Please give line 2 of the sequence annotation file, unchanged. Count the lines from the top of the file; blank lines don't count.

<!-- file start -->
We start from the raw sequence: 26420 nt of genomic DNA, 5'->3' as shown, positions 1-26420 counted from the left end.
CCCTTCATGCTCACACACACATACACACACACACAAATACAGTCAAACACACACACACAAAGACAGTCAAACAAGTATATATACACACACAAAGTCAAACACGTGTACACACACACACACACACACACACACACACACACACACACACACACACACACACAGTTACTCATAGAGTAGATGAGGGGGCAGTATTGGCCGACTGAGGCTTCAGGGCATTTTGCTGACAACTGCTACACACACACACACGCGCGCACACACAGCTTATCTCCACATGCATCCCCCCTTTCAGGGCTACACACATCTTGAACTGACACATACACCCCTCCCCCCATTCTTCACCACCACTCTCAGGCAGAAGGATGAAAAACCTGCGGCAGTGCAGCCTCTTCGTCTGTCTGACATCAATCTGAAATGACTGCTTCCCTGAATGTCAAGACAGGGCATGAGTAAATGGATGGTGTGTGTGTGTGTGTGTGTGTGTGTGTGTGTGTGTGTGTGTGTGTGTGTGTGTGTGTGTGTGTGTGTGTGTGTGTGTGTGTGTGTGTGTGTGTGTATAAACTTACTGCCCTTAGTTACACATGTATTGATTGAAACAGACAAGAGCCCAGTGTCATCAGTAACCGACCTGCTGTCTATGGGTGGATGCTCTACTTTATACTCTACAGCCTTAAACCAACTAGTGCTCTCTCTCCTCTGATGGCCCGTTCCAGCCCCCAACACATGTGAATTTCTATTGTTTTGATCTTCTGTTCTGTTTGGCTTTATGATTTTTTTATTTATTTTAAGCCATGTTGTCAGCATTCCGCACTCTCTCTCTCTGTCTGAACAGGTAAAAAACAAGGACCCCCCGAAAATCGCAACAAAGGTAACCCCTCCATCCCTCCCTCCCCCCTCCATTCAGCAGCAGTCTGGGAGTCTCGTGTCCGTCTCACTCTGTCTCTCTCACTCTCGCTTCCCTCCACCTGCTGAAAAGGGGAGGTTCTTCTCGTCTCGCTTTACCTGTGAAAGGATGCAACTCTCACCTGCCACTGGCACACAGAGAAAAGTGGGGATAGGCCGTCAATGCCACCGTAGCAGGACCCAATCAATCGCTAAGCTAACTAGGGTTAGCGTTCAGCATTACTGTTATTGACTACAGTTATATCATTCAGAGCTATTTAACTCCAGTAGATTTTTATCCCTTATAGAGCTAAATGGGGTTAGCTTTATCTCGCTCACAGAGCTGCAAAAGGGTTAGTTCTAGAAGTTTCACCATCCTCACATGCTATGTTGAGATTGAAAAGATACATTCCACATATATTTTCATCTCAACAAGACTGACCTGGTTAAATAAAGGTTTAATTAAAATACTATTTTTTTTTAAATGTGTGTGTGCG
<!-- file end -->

CCCTTCATGCTCACACACACATACACACACACACAAATACAGTCAAACACACACACACAAAGACAGTCAAACAAGTATATATACACACACAAAGTCAAACACGTGTACACACACACACACACACACACACACACACACACACACACACACACACACACACAGTTACTCATAGAGTAGATGAGGGGGCAGTATTGGCCGACTGAGGCTTCAGGGCATTTTGCTGACAACTGCTACACACACACACACGCGCGCACACACAGCTTATCTCCACATGCATCCCCCCTTTCAGGGCTACACACATCTTGAACTGACACATACACCCCTCCCCCCATTCTTCACCACCACTCTCAGGCAGAAGGATGAAAAACCTGCGGCAGTGCAGCCTCTTCGTCTGTCTGACATCAATCTGAAATGACTGCTTCCCTGAATGTCAAGACAGGGCATGAGTAAATGGATGGTGTGTGTGTGTGTGTGTGTGTGTGTGTGTGTGTGTGTGTGTGTGTGTGTGTGTGTGTGTGTGTGTGTGTGTGTGTGTGTGTGTGTGTGTGTGTGTATAAACTTACTGCCCTTAGTTACACATGTATTGATTGAAACAGACAAGAGCCCAGTGTCATCAGTAACCGACCTGCTGTCTATGGGTGGATGCTCTACTTTATACTCTACAGCCTTAAACCAACTAGTGCTCTCTCTCCTCTGATGGCCCGTTCCAGCCCCCAACACATGTGAATTTCTATTGTTTTGATCTTCTGTTCTGTTTGGCTTTATGATTTTTTTATTTATTTTAAGCCATGTTGTCAGCATTCCGCACTCTCTCTCTCTGTCTGAACAGGTAAAAAACAAGGACCCCCCGAAAATCGCAACAAAGGTAACCCCTCCATCCCTCCCTCCCCCCTCCATTCAGCAGCAGTCTGGGAGTCTCGTGTCCGTCTCACTCTGTCTCTCTCACTCTCGCTTCCCTCCACCTGCTGAAAAGGGGAGGTTCTTCTCGTCTCGCTTTACCTGTGAAAGGATGCAACTCTCACCTGCCACTGGCACACAGAGAAAAGTGGGGATAGGCCGTCAATGCCACCGTAGCAGGACCCAATCAATCGCTAAGCTAACTAGGGTTAGCGTTCAGCATTACTGTTATTGACTACAGTTATATCATTCAGAGCTATTTAACTCCAGTAGATTTTTATCCCTTATAGAGCTAAATGGGGTTAGCTTTATCTCGCTCACAGAGCTGCAAAAGGGTTAGTTCTAGAAGTTTCACCATCCTCACATGCTATGTTGAGATTGAAAAGATACATTCCACATATATTTTCATCTCAACAAGACTGACCTGGTTAAATAAAGGTTTAATTAAAATACTATTTTTTTTTAAATGTGTGTGTGCG